Detroit Lions’ Don Carey speaks at GCI about helping youth





Don Carey, NFL player, spoke at the Genesee Career Institute’s Weekdays Restaurant and Conference Center, signed copies of his book, posed for photos with GCI culinary students who prepared the meal, and signed a souvenir banner hung on the wall in honor of his visit.

Don Carey, NFL player, spoke at the Genesee Career Institute’s Weekdays Restaurant and Conference Center, signed copies of his book, posed for photos with GCI culinary students who prepared the meal, and signed a souvenir banner hung on the wall in honor of his visit.

MUNDY TWP. — When Don Carey takes off his Detroit Lions football helmet, it makes room for a lot of different hats he wears – philanthropist, foundation creator, youth advocate, property developer, author, motivational speaker, husband and father of two.

Carey came to town last week to attend a fundraiser at the Genesee Career Institute (GCI) to support his REECH Foundation and also to discuss future partnerships in the Flint area.

Carey’s visit was hosted by Genesee County Clerk John Gleason and Heidi McAra, chief executive officer of the YWCA of Flint, who have collaborated to provide a pioneer federally grant-funded program for abused women at Flint’s Emergency Women’s Shelter.

REECH was founded by Carey and his wife Lakeisha, a children’s defense attorney, to work with inner-city youth – focused mainly on STEAM (Science, Technology, Engineering, Arts and Math), physical wellbeing, health, social and moral responsibility, vocational and collegiate preparation. The organization sponsors football/educational camps primarily in the Detroit area where Carey has played for the Lions for eight years but is now a free agent. He lives in Virginia.

 

 

“My hope in founding this foundation is that we would be able to extend our reach to different parts of the country,’’ Cared said.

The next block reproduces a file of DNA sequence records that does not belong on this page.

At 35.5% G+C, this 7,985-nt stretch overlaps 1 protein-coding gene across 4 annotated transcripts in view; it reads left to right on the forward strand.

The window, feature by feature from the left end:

He is socially active in many arenas.

REECH has a three-fold mission – Project 26, an ongoing after-school program for inner city youth; an annual STEAM football camp mixing athletics with STEAM academics; and a focus on improving kids’ home life including parental involvement.

Carey also has organized a youth literacy program providing thousands of free books to youth and a housing auction provides a renovated home to needy families. Carey holds a bachelor’s degree in Building Construction Technology from Norfolk State University.

Last fall, Carey spearheaded a 100 Men campaign targeting domestic violence prevention. He asked $100 men to donate $100 each and exceeded that goal. Carey decided to continue the effort. Donations still are being accepted at www.classy.org/campaign/100-men/c139587

Don Carey’s work isn’t limited to the gridiron. He’s also a motivational speaker and author.

Don Carey’s work isn’t limited to the gridiron. He’s also a motivational speaker and author.

After meeting with Carey and his wife in Detroit, Gleason said he and McAra were so impressed, they wanted to bring him to Flint to support his 100 Men Campaign and to discuss other partnerships.

In his presentation at the GCI, Carey raised a few eyebrows by quoting Adolph Hitler who said “He alone, who owns the youth, gains the future!” Carey uses the quote to make a point. The German dictator’s words are a sobering reminder that unless positive people step up to guide and shape youth, people who are a negative influence will do so instead, Carey said.

Carey, 31, was the Detroit Lions’ 2016 nominee for the prestigious Walter Payton Man of the Year Award, which recognizes a NFL player for his community service and other positive off-field activities.

Detroit Lions safety Don Carey autographs a banner at the Genesee Career Institute.

Detroit Lions safety Don Carey autographs a banner at the Genesee Career Institute.

Drawing from his own hardship experiences growing up in Grand Rapids, Carey also has written an inspirational book titled “It’s Not Because I’m Better Than You!” published in 2016 and sold at amazon. com and other booksellers.

He wrote it for young people but has received the most feedback from adults who saw themselves in the book. It inspired one man to stop smoking weed and quit his dead-end job to find a better one, Carey said

All proceeds from book sales are put back into REECH programs, he said.

Donations to the Don Carey REECH Foundation can be made online at www.unitedcharitable.org/program-daf/the-don-carey-reech foundation


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